Ordnance Survey has launched a new version of its enormous map of Great Britain built entirely of Minecraft blocks, which is now so large that gamers can even pinpoint their own houses in the game.
The new version of GB Minecraft boasts more than 60 billion more building blocks than the first version, which was released last year.
The first version was created by former Ordnance Survey intern Joseph Braybrook, who applied 22 billion blocks to figures from the mapping organisation’s data banks. This year Mr Braybrook was made a full-time member of staff and took the opportunity to improve his model by using an incredible 83 billion blocks, doubling its scale.
Mr Braybrook, who works for the Ordnance Survey future technology team, said: “I’ve attempted to recreate Great Britain to be more realistic, while maintaining the gameplay elements people love from the game.
“The terrain has been doubled in scale to provide more detail. It uses 1:25,000 scale to give a smoother, more expansive appearance that is closer to real life.
“I have added local roads using our in-house colour classification system – so motorways appear as blue, for instance.
“The water features now appear in sharper detail too. You can see individual streams and tributaries coming off rivers.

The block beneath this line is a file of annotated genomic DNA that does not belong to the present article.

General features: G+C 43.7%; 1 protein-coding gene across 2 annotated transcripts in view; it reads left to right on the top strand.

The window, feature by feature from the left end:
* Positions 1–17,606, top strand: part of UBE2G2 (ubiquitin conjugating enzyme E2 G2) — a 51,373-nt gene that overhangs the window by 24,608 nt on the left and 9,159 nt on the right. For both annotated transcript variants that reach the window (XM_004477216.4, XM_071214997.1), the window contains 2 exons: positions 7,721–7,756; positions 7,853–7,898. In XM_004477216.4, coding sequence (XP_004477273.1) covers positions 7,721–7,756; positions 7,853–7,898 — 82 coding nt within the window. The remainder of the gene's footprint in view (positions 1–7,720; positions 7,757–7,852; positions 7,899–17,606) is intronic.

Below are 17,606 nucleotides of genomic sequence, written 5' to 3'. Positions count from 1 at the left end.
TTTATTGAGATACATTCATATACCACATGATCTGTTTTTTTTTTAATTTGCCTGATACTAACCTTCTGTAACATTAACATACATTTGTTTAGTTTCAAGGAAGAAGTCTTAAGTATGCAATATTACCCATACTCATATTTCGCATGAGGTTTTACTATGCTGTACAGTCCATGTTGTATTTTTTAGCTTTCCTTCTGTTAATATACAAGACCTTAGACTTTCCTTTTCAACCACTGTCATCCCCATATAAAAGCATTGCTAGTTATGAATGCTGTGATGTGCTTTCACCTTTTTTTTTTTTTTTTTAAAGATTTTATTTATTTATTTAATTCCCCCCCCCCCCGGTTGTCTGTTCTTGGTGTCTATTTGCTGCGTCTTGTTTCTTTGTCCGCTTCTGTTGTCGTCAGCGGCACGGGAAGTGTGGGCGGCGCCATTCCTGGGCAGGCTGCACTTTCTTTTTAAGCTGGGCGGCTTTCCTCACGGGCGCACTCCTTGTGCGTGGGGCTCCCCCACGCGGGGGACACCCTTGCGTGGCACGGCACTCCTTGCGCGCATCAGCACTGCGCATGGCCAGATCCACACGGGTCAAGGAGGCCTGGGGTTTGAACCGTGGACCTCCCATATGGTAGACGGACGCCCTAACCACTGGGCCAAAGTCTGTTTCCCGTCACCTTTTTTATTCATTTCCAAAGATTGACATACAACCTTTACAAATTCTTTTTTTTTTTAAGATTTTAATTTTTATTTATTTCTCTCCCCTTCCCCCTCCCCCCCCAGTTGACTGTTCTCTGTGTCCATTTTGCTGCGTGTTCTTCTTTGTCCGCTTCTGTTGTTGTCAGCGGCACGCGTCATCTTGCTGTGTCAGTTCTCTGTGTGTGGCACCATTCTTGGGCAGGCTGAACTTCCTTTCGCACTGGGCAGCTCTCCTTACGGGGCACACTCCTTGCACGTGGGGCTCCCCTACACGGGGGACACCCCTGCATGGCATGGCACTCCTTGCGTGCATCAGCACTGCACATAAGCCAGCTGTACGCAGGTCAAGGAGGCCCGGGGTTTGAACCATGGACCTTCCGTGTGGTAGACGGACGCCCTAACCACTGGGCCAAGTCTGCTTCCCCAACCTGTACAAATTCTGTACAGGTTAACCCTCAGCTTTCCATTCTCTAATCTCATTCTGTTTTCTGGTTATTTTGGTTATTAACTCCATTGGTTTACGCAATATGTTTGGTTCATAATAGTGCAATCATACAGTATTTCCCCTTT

“The forests and woodlands are now populated with generated trees, and the national rail network has been added.”
The newly-improved world has a scale of 1:25,000 – the length of one block in the game is equivalent to 25 metres in the real world. The extra detail allows users to quickly find their own neighbourhood, street and house.
Ordnance Survey’s Innovation Lab Manager Graham Dunlop said: “Joseph’s previous map was limited in terms of its gaming possibilities. This new map he has created not only looks better, but offers a much more interactive environment to play in.
“It is especially pleasing to know that GB Minecraft 2 Map has been developed using free products from OS OpenData. This is just one example of how freely-available location data can support innovative projects.
“GB Minecraft 2 demonstrates what can happen when this data is put to use in innovative ways.”
Last week it was announced that computing giant Microsoft was buying Minecraft from Swedish game developer Mojang for $2.5 billion.
It is now up to the game’s community of 100 million registered users to complete the finer details of Mr Braybrook’s world.
Mr Braybrook, an avid Minecraft player who recently graduated from university, said: “I’m looking forward to seeing if people eventually build a working railway system in game.”
To download GB Minecraft 2 visit os.co.uk/minecraft.
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